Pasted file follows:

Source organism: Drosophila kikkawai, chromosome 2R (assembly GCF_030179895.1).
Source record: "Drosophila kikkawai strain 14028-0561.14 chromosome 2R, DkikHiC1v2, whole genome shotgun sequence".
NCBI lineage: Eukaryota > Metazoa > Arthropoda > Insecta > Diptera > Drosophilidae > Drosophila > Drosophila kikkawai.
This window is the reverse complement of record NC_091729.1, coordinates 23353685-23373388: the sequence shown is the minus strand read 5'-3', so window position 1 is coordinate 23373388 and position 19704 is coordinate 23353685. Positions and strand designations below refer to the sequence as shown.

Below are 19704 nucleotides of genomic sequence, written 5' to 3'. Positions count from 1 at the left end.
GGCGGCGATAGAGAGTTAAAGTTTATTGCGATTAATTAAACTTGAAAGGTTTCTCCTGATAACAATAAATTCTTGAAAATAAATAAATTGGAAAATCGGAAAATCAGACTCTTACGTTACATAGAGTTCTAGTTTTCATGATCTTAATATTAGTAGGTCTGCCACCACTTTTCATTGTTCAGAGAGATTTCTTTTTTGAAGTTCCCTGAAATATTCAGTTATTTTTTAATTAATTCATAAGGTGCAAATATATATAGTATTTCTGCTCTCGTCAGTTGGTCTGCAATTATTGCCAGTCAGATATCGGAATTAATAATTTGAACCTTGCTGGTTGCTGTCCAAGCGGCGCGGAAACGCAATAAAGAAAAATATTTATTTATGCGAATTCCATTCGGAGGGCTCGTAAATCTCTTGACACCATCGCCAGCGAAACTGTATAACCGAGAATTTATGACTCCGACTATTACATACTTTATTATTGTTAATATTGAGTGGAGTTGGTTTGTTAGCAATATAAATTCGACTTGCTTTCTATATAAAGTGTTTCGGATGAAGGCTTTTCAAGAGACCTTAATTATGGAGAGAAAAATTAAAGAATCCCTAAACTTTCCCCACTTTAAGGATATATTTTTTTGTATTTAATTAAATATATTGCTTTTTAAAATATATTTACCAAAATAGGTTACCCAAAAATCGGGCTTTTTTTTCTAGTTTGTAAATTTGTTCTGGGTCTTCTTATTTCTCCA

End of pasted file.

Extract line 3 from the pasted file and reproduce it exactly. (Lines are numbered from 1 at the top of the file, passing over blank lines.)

NCBI lineage: Eukaryota > Metazoa > Arthropoda > Insecta > Diptera > Drosophilidae > Drosophila > Drosophila kikkawai.